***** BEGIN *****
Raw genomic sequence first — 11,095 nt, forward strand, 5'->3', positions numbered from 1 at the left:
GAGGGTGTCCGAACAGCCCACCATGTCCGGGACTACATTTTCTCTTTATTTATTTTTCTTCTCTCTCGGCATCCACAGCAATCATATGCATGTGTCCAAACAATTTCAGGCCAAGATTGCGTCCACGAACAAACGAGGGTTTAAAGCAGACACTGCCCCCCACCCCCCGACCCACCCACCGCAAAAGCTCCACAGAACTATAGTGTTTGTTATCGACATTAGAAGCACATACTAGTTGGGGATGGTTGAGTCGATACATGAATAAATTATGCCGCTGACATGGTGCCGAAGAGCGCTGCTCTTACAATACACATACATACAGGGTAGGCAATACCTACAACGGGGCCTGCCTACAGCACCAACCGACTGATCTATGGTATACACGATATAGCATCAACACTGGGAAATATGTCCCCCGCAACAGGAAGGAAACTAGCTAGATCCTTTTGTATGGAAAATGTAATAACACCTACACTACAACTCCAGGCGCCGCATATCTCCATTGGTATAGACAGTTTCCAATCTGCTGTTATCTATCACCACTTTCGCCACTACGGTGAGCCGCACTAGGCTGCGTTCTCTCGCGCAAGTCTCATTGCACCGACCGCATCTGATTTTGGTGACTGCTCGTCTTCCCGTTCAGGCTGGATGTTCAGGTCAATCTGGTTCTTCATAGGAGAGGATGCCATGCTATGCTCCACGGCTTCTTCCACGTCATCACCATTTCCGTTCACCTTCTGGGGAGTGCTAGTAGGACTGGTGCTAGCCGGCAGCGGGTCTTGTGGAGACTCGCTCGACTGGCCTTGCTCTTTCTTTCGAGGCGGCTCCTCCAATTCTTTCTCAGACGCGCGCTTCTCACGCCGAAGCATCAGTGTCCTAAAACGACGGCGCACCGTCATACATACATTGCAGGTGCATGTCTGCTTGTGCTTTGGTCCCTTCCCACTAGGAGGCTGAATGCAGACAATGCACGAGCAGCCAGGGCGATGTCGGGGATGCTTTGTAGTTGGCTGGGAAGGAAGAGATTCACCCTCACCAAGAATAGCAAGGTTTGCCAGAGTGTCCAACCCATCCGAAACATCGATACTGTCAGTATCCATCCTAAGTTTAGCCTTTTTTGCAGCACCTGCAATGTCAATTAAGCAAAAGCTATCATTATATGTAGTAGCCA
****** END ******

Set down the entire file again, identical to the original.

Raw genomic sequence first — 11,095 nt, forward strand, 5'->3', positions numbered from 1 at the left:
GAGGGTGTCCGAACAGCCCACCATGTCCGGGACTACATTTTCTCTTTATTTATTTTTCTTCTCTCTCGGCATCCACAGCAATCATATGCATGTGTCCAAACAATTTCAGGCCAAGATTGCGTCCACGAACAAACGAGGGTTTAAAGCAGACACTGCCCCCCACCCCCCGACCCACCCACCGCAAAAGCTCCACAGAACTATAGTGTTTGTTATCGACATTAGAAGCACATACTAGTTGGGGATGGTTGAGTCGATACATGAATAAATTATGCCGCTGACATGGTGCCGAAGAGCGCTGCTCTTACAATACACATACATACAGGGTAGGCAATACCTACAACGGGGCCTGCCTACAGCACCAACCGACTGATCTATGGTATACACGATATAGCATCAACACTGGGAAATATGTCCCCCGCAACAGGAAGGAAACTAGCTAGATCCTTTTGTATGGAAAATGTAATAACACCTACACTACAACTCCAGGCGCCGCATATCTCCATTGGTATAGACAGTTTCCAATCTGCTGTTATCTATCACCACTTTCGCCACTACGGTGAGCCGCACTAGGCTGCGTTCTCTCGCGCAAGTCTCATTGCACCGACCGCATCTGATTTTGGTGACTGCTCGTCTTCCCGTTCAGGCTGGATGTTCAGGTCAATCTGGTTCTTCATAGGAGAGGATGCCATGCTATGCTCCACGGCTTCTTCCACGTCATCACCATTTCCGTTCACCTTCTGGGGAGTGCTAGTAGGACTGGTGCTAGCCGGCAGCGGGTCTTGTGGAGACTCGCTCGACTGGCCTTGCTCTTTCTTTCGAGGCGGCTCCTCCAATTCTTTCTCAGACGCGCGCTTCTCACGCCGAAGCATCAGTGTCCTAAAACGACGGCGCACCGTCATACATACATTGCAGGTGCATGTCTGCTTGTGCTTTGGTCCCTTCCCACTAGGAGGCTGAATGCAGACAATGCACGAGCAGCCAGGGCGATGTCGGGGATGCTTTGTAGTTGGCTGGGAAGGAAGAGATTCACCCTCACCAAGAATAGCAAGGTTTGCCAGAGTGTCCAACCCATCCGAAACATCGATACTGTCAGTATCCATCCTAAGTTTAGCCTTTTTTGCAGCACCTGCAATGTCAATTAAGCAAAAGCTATCATTATATGTAGTAGCCA